Screening and Talk: Scott Reeder’s Moon Dust


Scott Reeder

Scott Reeder: Moon Dust, 2012.
Courtesy of the artist.

Moon Dust is a soon-to-be released, feature-length film directed by Scott Reeder. Set 100 years in the future, it tells the odd, compelling, and heartbreaking story of a failing luxury hotel located on the moon. The film is a glimpse into the daily life of the permanent residents/employees of the hotel and the few well-to-do tourists that still bother to visit. Influenced by the films of Jacques Tati and Jean Cocteau, the architecture and design of the Bauhaus, and more recent architecture from the 1970s like Kurokawa Nakagin’s Capsule Tower, the film expands on a vision of the future that is firmly rooted in the past.

Reeder shows an excerpt from the full length film that has never been publicly screened before. MCA Pamela Alper Associate Curator Julie Rodrigues Widholm joins him after the screening to discuss the film on the occasion of the closing of Reeder’s Chicago Works exhibition.

Culture Catalysts: Stephanie Izard


Stephanie Izard

Stephanie Izard. Photo: Anthony Tahlier.

Get to know the work of a different Chicago-based thought leader each month. Meet the artists featured in our Chicago Works series and others who influence arts and culture in Chicago.

Stephanie Izard was born in the Chicago suburb of Evanston but grew up in Stamford, Connecticut, where her parents got her hooked on food with their themed dinner parties, weekly menus posted on the fridge and a life-changing trip to Epcot where she couldn’t wait to get home and recreate the crepes she ate in “France.” As much as she loved cooking (and eating), she went the traditional route first and got a sociology degree from University of Michigan. Soon thereafter, she discovered that all she really wanted to do was cook. After graduating from the Le Cordon Bleu program at the Scottsdale Culinary Institute, she worked at several restaurants, including the Camelback Inn Resort & Spa, before making the decision to return to Chicago in 2001. Stephanie is the winner of season four of Bravo’s Top Chef, owner and executive chef at Girl and the Goat, author of her first cookbook, Girl in the Kitchen: How a Top Chef Cooks, Thinks, Shops, Eats, and Drinks.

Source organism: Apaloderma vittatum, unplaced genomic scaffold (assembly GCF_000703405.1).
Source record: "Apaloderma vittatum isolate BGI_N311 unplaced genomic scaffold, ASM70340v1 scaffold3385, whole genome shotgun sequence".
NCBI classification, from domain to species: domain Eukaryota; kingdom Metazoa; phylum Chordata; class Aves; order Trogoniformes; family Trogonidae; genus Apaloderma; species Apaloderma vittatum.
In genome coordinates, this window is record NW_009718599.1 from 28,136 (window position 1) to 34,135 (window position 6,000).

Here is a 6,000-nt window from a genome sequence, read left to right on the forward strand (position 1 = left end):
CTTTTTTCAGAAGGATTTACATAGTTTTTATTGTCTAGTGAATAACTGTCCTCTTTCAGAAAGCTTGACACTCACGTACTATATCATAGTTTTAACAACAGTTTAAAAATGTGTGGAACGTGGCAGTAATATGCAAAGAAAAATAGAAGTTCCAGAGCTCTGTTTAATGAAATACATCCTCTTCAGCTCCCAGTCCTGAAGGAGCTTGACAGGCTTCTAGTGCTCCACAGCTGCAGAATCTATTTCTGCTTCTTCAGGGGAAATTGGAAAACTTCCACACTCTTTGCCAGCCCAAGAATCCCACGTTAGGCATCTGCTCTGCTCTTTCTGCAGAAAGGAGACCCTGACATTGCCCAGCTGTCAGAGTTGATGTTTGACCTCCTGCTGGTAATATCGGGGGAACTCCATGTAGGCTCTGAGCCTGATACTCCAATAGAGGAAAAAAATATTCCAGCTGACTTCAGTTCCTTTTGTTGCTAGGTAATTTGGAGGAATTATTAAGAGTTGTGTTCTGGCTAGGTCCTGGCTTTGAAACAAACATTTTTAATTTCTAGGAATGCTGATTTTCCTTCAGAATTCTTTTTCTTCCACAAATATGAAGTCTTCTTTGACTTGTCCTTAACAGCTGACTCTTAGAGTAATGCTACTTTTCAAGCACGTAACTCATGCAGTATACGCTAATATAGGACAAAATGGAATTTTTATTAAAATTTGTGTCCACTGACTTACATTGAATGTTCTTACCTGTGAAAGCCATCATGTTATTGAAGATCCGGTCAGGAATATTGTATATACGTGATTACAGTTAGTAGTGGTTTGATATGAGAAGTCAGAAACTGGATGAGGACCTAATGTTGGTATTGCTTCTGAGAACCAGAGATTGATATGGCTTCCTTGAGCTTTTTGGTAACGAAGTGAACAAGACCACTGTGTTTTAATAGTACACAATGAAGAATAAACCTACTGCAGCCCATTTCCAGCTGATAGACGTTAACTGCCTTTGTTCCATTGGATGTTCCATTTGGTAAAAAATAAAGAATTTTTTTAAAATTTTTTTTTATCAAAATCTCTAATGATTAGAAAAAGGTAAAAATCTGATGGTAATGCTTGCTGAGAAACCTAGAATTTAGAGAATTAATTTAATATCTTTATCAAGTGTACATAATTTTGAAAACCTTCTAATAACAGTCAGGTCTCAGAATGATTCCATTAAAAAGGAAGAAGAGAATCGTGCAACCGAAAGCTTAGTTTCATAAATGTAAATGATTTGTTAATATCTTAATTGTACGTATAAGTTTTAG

Culture Catalysts: Hamza Walker


Hamza Walker

Hamza Walker. Photo by Dawoud Bey

Get to know the work of a different Chicago-based thought leader each month. Meet the artists featured in our Chicago Works series and others who influence arts and culture in Chicago.